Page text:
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CFD Trading with Moving Averages

Trading with Moving Averages
Written by Andy

Many traders develop more and more complex trading strategies in an endeavor to find a perfect trading system, also referred to as The Holy Grail. The truth is that there is no perfect system, and the more indicators you use, the more likely they are to conflict and leave you with no clear plan. If you want to trade contracts for difference for a profit, you could do worse than using a simple CFD trading strategy such as one based on a set of moving averages.

Look first at a simple moving average and an exponential moving average, both based on 100 days. That is, put SMA 100 and EMA 100 on your price chart. These will allow you to confirm the direction of the trend. If the EMA is above the SMA, then a long-term uptrend is confirmed. This is because the EMA has a greater emphasis on more recent prices, so if it is higher than the simple average, then the recent prices have been higher.

Now if you add EMA 13 and EMA 21 to the chart, you can check on the intermediate trend of the security. In this case, you want the shorter time frame, that is the EMA 13, to be above the EMA 21, and that indicates that the previous month has also been in an uptrend. Both the EMA 13 and EMA 21 should be above the hundred day averages, and this will confirm that you are looking to place long CFD trades.

The last two actions are just to confirm that we have a good uptrend for this trend following CFD trading strategy. The final step is to put two short term averages on the chart to provide a signal for making a trade. Add both an EMA 5 and an EMA 6 to your chart. As you have discovered, in an uptrend the average with the shorter number of days should be higher than the other, and we use this as a signal for entering a long CFD trade.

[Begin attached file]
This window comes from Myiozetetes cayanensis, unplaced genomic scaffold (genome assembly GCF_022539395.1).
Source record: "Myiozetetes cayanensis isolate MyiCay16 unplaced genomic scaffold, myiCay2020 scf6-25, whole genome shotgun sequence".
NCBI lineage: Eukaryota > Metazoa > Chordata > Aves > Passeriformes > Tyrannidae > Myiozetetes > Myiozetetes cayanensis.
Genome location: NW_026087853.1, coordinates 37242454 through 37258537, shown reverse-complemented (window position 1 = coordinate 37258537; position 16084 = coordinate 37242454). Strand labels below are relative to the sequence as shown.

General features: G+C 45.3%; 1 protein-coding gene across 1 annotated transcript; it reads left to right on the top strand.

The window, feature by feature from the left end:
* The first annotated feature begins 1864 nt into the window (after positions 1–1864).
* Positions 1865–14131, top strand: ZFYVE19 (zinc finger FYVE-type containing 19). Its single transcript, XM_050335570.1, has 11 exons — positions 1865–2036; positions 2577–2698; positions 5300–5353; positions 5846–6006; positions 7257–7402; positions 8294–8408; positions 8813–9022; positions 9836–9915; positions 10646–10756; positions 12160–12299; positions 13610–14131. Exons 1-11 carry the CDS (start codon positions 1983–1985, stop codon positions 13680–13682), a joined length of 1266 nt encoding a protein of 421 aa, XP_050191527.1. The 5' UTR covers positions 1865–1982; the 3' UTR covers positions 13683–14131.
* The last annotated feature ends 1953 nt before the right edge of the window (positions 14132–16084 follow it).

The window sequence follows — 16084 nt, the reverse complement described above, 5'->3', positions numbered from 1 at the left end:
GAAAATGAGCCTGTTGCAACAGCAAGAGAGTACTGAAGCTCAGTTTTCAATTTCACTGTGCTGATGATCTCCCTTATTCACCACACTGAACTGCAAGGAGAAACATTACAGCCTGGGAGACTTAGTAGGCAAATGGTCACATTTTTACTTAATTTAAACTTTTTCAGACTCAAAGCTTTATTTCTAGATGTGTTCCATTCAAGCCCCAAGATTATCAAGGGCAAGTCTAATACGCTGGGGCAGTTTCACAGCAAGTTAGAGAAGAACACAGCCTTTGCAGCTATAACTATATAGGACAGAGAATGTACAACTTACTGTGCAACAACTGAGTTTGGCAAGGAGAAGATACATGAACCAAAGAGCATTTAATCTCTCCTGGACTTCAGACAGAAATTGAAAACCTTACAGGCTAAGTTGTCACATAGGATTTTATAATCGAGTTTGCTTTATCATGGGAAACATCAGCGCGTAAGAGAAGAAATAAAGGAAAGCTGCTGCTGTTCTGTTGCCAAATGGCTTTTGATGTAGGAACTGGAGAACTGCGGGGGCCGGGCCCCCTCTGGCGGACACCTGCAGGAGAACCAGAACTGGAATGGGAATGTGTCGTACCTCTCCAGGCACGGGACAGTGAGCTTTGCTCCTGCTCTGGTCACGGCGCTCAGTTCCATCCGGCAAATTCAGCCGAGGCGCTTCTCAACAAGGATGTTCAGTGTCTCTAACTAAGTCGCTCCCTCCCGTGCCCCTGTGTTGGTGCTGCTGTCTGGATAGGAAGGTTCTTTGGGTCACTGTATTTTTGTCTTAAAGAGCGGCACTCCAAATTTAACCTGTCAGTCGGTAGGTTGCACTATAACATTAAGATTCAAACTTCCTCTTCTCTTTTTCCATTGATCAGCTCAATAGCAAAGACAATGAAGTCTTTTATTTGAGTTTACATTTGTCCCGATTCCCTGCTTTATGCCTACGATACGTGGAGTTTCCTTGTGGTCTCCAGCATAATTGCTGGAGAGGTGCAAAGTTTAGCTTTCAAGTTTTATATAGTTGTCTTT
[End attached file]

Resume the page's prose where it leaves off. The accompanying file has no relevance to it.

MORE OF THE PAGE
The actual signal to enter a long position is when the EMA 5 crosses the EMA 6 to go above it. The shorter term average being higher means that the price is trending upward. As soon as you place the trade, you should put a stop loss in position. This time, use a stop loss based on the Average True Range (ATR) indicator, which is a measure of the volatility of the price of the stock. Set a stop loss at two times the ATR below the current price, and trail it up as the price increases.

Any indication that the trend is flagging, such as any of the moving average pairs reversing their positions, is a warning sign and you should exit the trade and take your profit.

Though simple, this CFD trading strategy is effective, and the leverage available through CFDs means that it can produce good profits. You can use exactly the same idea and strategy in reverse to find good shorting prospects.

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